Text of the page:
From all the exhibition experiences and a few private playtest results, we already gathered quite a lot of valuable feedback. That includes major bug reports/fixes and user experience improvements, so the characters can walk, climb, perform the way players think they should. Anything that’s confusing or leads players in the wrong direction will have to be taken out. This part usually takes a quite bit of back and forth, testing to get a perfect balance.

2) Cinematic production.

All cinematics need to transform from storyboard mockups to animated scenes with music. There’s really no shortcut for that, I just need to put my head down and start to draw. We’re planning to complete at least 80% of them by when we have our level optimization done. So when we send a demo for the formal playtest by professional QC and QA ppl, they should be able to have a very complete experience of LUNA.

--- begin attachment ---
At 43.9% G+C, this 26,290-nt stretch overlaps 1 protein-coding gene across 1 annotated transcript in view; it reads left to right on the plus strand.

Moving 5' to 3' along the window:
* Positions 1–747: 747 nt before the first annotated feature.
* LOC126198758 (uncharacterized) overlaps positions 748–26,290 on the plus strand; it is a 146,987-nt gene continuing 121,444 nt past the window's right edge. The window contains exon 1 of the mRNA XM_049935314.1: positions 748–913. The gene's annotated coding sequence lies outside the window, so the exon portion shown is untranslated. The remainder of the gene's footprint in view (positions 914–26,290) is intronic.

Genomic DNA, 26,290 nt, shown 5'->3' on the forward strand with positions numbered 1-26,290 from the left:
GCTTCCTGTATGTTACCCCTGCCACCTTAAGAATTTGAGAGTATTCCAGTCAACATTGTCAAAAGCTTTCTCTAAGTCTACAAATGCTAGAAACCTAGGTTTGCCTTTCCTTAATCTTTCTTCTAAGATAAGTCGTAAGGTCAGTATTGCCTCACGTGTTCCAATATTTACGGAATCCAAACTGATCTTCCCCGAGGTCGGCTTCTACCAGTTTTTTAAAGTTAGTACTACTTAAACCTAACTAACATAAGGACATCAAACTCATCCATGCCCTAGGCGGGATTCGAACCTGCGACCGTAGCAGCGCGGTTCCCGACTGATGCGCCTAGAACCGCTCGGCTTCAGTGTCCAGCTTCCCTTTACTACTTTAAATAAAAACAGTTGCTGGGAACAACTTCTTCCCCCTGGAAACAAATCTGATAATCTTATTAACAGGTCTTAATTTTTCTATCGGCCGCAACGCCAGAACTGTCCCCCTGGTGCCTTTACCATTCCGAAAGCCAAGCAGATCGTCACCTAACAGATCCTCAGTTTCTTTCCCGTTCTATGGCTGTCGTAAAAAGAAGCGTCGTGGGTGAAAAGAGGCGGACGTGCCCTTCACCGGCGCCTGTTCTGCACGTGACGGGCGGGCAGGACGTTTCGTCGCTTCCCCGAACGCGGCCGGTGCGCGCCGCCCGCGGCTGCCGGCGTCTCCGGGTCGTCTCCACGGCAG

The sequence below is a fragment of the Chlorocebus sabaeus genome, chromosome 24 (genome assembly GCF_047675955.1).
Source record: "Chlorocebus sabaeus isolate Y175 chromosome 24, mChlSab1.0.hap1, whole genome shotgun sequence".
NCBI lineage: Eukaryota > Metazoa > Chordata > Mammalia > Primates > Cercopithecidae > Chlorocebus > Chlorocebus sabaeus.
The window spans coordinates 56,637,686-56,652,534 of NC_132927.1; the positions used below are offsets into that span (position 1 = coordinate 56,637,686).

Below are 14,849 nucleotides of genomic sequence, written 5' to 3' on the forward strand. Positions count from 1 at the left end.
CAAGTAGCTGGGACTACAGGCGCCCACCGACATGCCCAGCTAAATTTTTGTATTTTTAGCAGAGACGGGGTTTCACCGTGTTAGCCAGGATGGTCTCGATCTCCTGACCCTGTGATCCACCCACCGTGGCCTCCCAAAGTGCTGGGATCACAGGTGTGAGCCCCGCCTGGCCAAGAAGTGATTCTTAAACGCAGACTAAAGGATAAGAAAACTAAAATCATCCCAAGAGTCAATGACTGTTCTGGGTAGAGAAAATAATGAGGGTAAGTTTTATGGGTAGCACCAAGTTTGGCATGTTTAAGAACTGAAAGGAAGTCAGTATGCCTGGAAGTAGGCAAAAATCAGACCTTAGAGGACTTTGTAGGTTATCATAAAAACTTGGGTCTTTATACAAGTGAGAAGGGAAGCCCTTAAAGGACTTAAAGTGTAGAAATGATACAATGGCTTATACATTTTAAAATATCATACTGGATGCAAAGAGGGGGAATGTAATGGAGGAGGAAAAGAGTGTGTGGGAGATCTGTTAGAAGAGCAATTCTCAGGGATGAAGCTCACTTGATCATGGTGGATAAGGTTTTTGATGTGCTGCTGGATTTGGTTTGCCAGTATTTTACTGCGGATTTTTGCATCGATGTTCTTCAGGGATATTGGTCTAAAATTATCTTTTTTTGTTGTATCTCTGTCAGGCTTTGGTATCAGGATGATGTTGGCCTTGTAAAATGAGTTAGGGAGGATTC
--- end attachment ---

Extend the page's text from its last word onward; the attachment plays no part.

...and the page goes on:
Storyboard drawings are ready for animation

                                                           Storyboard drawings are ready for animation

Steam Community / Newsletter / more social media platforms are now available!

We can’t leave our marketing side-quest neglected. A huge thanks to everyone who has been spreading the word for us and please continue to do so if you can! Now, you can not only follow us on Twitter and Facebook, we’re also on Instagram and Tumblr!

2018 Aug02.png

We’ve also set up a Lantern Studio Newsletter and Steam Community page, just choose your favorite media, we will make sure to update on all these platforms with our latest news!